Just have to love those Tulips
May 4, 2009-by John Blair, valleywatch.net editor. I saw something really different and nasty in the Valley Watch garden today. In numerous locations where I had placed some forest mulch last year, sprang forth a variety of fungus I had never seen before.
Doing some research, I came up with this description. It oozed some really nasty liquid and stunk.
“The stinkhorns probably take the prize for most phallic mushroom family, which is probably why the family is called “phallaceae”. This one is a “dog stinkhorn” photographed in Illinois; there’s a very similar one called the “devil’s dipstick” which is just a little thinner.
There can be quite a bit of variation in color – sometimes the dog stinkhorns are very pale white with just a bit of pink near the tip.
It’s not only their shape, it’s also the fact that they’ve got a hole at the end which oozes a nasty looking liquid containing the spores. It’s easy to smell it from 40 or 50 feet away, and flies just love it – this is how it disperses the spores.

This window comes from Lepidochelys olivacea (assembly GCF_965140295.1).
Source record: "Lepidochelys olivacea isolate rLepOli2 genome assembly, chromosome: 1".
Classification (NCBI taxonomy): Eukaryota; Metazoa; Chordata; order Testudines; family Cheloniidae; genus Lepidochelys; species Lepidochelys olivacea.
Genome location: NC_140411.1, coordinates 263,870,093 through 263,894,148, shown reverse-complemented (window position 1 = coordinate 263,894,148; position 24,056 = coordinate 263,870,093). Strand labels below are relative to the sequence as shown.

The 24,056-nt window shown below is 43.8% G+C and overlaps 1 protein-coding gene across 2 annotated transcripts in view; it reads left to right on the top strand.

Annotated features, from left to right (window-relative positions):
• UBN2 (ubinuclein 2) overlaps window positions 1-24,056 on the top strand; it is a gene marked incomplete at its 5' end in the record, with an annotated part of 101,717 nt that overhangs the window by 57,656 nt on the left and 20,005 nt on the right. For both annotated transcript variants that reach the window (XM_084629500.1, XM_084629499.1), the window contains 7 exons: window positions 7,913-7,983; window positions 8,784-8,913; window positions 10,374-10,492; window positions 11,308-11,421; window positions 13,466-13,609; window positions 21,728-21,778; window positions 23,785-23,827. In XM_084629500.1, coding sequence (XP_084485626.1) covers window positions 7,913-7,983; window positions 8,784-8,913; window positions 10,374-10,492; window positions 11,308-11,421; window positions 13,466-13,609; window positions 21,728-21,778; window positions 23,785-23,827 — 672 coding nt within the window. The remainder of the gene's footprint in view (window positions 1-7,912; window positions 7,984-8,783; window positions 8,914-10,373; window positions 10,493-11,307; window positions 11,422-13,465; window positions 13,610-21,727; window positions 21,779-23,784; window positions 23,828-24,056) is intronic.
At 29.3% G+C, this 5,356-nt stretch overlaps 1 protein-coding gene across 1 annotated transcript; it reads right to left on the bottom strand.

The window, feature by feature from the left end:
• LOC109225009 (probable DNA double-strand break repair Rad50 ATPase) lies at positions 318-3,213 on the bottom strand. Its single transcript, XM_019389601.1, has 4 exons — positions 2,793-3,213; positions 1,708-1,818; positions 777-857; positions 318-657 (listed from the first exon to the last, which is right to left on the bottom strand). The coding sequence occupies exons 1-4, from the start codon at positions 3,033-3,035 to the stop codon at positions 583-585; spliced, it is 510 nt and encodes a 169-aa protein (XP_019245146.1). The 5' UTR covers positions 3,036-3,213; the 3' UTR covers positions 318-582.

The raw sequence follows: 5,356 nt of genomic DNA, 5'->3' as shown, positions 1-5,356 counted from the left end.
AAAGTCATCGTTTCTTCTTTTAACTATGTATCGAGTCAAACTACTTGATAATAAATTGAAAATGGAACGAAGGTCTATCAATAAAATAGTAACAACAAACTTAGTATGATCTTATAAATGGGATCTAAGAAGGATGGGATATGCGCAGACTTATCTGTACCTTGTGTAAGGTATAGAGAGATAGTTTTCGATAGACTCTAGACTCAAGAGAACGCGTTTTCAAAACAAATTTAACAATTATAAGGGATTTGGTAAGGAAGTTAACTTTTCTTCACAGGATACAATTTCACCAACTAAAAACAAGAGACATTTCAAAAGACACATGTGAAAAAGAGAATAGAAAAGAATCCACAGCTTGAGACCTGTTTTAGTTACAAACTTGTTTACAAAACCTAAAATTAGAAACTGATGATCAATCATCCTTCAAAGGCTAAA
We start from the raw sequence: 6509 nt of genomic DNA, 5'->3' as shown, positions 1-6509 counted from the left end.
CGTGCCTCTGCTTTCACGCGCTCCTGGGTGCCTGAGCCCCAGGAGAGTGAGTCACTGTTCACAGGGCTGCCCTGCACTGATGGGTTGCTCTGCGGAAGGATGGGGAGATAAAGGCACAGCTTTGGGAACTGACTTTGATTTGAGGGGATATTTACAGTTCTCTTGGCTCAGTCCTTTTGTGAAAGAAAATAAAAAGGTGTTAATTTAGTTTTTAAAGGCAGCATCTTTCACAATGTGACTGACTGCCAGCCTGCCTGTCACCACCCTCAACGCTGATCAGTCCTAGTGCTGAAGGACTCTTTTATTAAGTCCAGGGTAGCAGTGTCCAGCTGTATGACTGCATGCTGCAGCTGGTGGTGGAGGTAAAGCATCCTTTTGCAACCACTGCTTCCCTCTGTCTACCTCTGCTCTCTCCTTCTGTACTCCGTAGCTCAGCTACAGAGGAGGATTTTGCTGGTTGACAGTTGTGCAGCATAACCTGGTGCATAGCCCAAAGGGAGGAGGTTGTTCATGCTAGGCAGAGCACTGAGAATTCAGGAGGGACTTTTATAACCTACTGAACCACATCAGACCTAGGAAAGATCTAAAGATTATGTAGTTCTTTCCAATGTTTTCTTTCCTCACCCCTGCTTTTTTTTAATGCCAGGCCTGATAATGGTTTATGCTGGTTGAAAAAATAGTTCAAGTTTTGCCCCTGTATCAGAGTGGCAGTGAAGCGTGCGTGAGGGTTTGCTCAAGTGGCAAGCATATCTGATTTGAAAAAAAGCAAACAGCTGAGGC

It really doesn’t bear thinking about.” richard-seaman.com
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Butterflies in Winter???
March 17, 2009-by John Blair, valleywatch.net editor. Butterflies are known more as late summer and fall insects, but this butterfly was found in the Valley Watch garden on St. Patrick’s Day.
Just last week, temperatures were below freezing in the Tri-State. This week, all sorts of things began to change as temps began to rise. Does the appearance of a butterfly before spring has even arrived indicate something about the climate and the changes that are occurring worldwide?
Spring brings color, new hope
March 17, 2009-Photo © John Blair. Nothing heralds the arrival of spring more than tulips bursting forth through the decay of winter. This tulip is just one of many in the Valley Watch garden that will soon sport blooms along with blue bells and bachelor buttons.